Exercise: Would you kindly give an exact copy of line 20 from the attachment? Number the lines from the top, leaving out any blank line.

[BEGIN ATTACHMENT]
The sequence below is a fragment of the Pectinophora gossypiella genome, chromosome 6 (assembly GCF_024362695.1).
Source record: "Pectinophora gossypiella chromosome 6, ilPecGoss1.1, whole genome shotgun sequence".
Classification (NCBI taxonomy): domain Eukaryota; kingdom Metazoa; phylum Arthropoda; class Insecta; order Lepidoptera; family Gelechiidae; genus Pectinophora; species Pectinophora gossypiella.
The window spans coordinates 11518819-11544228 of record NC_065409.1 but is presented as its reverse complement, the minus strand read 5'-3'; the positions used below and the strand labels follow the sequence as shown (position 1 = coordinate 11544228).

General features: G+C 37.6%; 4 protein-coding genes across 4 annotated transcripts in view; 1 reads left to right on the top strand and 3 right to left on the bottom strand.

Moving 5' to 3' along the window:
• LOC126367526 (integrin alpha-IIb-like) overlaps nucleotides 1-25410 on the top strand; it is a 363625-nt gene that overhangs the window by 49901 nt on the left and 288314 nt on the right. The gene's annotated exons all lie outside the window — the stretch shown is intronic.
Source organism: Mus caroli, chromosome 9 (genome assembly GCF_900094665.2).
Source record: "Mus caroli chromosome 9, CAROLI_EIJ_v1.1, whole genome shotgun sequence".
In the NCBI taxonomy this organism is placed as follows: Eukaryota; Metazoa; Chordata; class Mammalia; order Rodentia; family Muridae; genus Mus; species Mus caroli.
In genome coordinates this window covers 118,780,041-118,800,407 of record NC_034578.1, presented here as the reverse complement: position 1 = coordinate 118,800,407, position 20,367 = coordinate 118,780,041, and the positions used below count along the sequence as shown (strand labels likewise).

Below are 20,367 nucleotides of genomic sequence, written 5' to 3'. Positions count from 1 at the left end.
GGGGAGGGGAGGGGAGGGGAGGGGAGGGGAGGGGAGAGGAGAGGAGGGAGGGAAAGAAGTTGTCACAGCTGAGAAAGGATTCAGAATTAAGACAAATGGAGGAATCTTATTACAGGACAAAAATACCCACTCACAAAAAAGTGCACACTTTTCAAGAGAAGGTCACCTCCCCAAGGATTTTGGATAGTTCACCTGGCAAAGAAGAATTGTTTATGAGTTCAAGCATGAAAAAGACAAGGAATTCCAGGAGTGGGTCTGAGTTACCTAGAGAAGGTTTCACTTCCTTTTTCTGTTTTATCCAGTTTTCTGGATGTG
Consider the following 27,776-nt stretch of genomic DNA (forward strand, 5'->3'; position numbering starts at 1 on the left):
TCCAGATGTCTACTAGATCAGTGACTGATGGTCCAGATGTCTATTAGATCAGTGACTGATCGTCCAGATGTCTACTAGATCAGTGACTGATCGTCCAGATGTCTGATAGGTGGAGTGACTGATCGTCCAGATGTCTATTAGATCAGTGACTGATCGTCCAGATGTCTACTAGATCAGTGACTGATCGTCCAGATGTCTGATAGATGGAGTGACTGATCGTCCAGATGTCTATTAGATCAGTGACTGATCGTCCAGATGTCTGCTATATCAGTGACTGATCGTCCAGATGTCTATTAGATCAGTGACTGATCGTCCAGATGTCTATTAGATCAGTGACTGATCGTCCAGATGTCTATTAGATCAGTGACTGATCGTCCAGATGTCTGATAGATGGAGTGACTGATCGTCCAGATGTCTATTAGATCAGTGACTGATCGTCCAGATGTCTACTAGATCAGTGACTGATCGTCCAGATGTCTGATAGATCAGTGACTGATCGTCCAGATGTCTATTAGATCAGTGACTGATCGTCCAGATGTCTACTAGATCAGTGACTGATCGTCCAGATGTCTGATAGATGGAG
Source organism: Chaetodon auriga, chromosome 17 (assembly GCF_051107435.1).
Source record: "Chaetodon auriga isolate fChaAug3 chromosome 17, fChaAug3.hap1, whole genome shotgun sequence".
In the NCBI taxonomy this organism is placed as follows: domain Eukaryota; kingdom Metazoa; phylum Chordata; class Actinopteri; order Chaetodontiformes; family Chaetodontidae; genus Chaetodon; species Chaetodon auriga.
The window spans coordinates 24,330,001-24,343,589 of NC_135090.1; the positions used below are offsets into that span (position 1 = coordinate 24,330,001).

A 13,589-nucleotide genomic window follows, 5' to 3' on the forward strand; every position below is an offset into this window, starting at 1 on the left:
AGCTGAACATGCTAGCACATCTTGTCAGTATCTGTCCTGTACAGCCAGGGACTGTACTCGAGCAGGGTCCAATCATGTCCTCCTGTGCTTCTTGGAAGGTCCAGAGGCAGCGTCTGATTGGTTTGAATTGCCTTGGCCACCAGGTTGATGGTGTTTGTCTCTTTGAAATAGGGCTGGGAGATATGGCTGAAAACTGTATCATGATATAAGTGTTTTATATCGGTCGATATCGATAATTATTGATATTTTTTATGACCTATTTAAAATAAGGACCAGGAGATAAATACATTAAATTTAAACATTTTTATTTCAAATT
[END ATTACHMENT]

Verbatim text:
A 13,589-nucleotide genomic window follows, 5' to 3' on the forward strand; every position below is an offset into this window, starting at 1 on the left: